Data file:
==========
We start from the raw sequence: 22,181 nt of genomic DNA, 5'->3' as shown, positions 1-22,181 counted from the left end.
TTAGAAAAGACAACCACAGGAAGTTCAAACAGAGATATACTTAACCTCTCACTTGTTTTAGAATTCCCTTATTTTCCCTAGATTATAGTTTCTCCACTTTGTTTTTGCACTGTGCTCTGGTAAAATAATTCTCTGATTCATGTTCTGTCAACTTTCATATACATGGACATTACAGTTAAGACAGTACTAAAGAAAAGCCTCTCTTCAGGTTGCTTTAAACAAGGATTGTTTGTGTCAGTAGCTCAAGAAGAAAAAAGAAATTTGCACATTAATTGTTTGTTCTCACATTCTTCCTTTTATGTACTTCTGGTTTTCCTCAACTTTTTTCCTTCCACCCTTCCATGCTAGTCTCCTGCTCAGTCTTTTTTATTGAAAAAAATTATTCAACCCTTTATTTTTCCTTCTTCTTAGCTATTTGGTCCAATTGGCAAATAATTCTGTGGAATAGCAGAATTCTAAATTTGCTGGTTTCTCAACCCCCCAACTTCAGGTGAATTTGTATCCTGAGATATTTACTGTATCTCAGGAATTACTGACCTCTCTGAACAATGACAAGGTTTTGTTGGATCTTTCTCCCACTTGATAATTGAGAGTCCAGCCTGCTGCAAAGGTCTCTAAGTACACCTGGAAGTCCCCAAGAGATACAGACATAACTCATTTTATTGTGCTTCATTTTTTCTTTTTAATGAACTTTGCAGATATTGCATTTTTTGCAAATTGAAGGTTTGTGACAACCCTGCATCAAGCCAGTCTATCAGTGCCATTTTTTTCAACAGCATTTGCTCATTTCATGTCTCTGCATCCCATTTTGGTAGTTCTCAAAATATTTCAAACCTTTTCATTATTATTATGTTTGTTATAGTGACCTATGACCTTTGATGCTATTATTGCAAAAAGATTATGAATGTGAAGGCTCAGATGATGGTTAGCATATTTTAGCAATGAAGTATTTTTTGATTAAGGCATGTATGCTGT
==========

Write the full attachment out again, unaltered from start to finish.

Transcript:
We start from the raw sequence: 22,181 nt of genomic DNA, 5'->3' as shown, positions 1-22,181 counted from the left end.
TTAGAAAAGACAACCACAGGAAGTTCAAACAGAGATATACTTAACCTCTCACTTGTTTTAGAATTCCCTTATTTTCCCTAGATTATAGTTTCTCCACTTTGTTTTTGCACTGTGCTCTGGTAAAATAATTCTCTGATTCATGTTCTGTCAACTTTCATATACATGGACATTACAGTTAAGACAGTACTAAAGAAAAGCCTCTCTTCAGGTTGCTTTAAACAAGGATTGTTTGTGTCAGTAGCTCAAGAAGAAAAAAGAAATTTGCACATTAATTGTTTGTTCTCACATTCTTCCTTTTATGTACTTCTGGTTTTCCTCAACTTTTTTCCTTCCACCCTTCCATGCTAGTCTCCTGCTCAGTCTTTTTTATTGAAAAAAATTATTCAACCCTTTATTTTTCCTTCTTCTTAGCTATTTGGTCCAATTGGCAAATAATTCTGTGGAATAGCAGAATTCTAAATTTGCTGGTTTCTCAACCCCCCAACTTCAGGTGAATTTGTATCCTGAGATATTTACTGTATCTCAGGAATTACTGACCTCTCTGAACAATGACAAGGTTTTGTTGGATCTTTCTCCCACTTGATAATTGAGAGTCCAGCCTGCTGCAAAGGTCTCTAAGTACACCTGGAAGTCCCCAAGAGATACAGACATAACTCATTTTATTGTGCTTCATTTTTTCTTTTTAATGAACTTTGCAGATATTGCATTTTTTGCAAATTGAAGGTTTGTGACAACCCTGCATCAAGCCAGTCTATCAGTGCCATTTTTTTCAACAGCATTTGCTCATTTCATGTCTCTGCATCCCATTTTGGTAGTTCTCAAAATATTTCAAACCTTTTCATTATTATTATGTTTGTTATAGTGACCTATGACCTTTGATGCTATTATTGCAAAAAGATTATGAATGTGAAGGCTCAGATGATGGTTAGCATATTTTAGCAATGAAGTATTTTTTGATTAAGGCATGTATGCTGT